Introduction: Hello gadeners, how about growing one of the wonderful spices at home? well, here is the information on growing Cardamom indoors. Cardamom is also called Elaichi. It is one of the oldest known spices in the world. Cardamom is an aromatic food ingredient of incense or perfume, it was formally applied to all pungent. The Elaichi flavoring used in foods or drink. The scientific name of Cardamom is Elettaria cardamomum.
Cardamom prevents certain serious ailments like cancer and helps improve digestive health. The cardamom or Elaichi plant is a 5 to 10-foot tall tropical plant that thrives in partial shade. The leaves are lance-shaped and can grow up to two feet in length.
A step by step guide to growing Cardamom Indoors
Different types of Cardamom:
There are two main types of cardamom:
- Small green cardamom (Elettaria Cardamomum Maton)
- Large red or black cardamom (Amomumsubulatum Roxb)
The most common type is the small green cardamom while large cardamom is mostly grown in India. Small cardamom called as true cardamom or chhoti elachi.
Large cardamom also is known as bada elalchi. The perennial herbaceous plant is the dried fruits of large or black cardamom.
Different varieties of Cardamom are Coorg cardamom Malabar Selection-1 (CCS-1), ICRI-1, ICRI-2, Mudigree-1, PV-1, and SKP-14.
Soil requirement for growing Cardamom in containers
For growing Cardamom in containers, we can use sandy and loamy soil that’s rich in organic manure and matter if you do not have a seed starting mix. The soil should be slightly acidic and have a neutral level of around 6 to 6.8.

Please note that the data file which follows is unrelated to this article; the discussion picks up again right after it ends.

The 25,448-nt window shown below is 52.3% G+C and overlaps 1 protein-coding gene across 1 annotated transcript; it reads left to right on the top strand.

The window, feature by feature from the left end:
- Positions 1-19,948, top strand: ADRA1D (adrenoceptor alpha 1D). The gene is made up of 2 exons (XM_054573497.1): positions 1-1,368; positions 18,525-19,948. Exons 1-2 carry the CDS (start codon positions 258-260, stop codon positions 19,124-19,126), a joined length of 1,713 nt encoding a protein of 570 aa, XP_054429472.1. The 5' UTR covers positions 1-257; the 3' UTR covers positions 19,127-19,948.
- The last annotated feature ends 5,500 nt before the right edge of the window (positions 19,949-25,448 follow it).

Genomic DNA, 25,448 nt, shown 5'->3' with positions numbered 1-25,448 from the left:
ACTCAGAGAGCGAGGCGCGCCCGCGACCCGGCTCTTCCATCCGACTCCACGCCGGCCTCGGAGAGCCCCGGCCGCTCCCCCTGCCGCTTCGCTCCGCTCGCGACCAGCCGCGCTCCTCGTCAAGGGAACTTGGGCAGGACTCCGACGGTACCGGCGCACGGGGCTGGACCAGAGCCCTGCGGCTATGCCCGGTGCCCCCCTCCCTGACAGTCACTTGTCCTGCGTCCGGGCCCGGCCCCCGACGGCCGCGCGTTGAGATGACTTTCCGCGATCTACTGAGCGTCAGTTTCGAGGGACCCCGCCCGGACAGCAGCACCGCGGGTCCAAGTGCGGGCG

Use the right substrate that should be well-drained to successfully grow the Cardamom plant. Using the right substrate that’s well-drained also helps the water to simply drain out. Maintain the soil moist throughout. But it must not be waterlogged or damp or it will kill the plant.
Fill choosing containers with loamy soil. The soil must be slightly sandy so it drains gradually. You can purchase loamy soil from most garden centers for growing Cardamom. If you’re planning on transplanting the seedlings to the outside garden, you can use any size container. If you’re going to leave the seeds in the container and grow the plants to maturity, use a container that’s at least 1 foot (0.30 m) deep and 6 inches (15 cm) wide.
Propagation of Cardamom
Cardamom propagation by vegetative means through suckers is considered to be the most preferred method. Production of planting materials from seeds and through tissue culture is an alternative process of propagation. Seedling propagated plants could not be true to its parent.
Cardamom is a finicky plant and requires the right conditions to thrive. The plants grow best in tropical conditions like humid, hot, and partially sunny. You may be able to grow cardamom indoors if you have good lighting and heat set up, or you can grow it in a greenhouse.
Cardamom requires partial shade or filtered sunlight, as it grows best under the shade of taller trees in its natural environment. Prepare a spot with rich, well-draining soil with a slightly acidic pH level of 6 to 6.8.
Place Cardamom seeds slightly below the surface of the soil, several inches apart. You can put a few seeds in each hole for a better chance at germination, and thin out plants later, if needed. Apply water thoroughly after planting.
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If it is replanting, old plants must be removed or planning is a new area the ground should be cleared. The slopes before taking pits, terraces must be made across slopy areas.
Planting in trenches in terraces is recommended for good soil and moisture conservation. Immediately after planting, the plant base must be mulched well with available dried leaves.
Sowing Cardamom in containers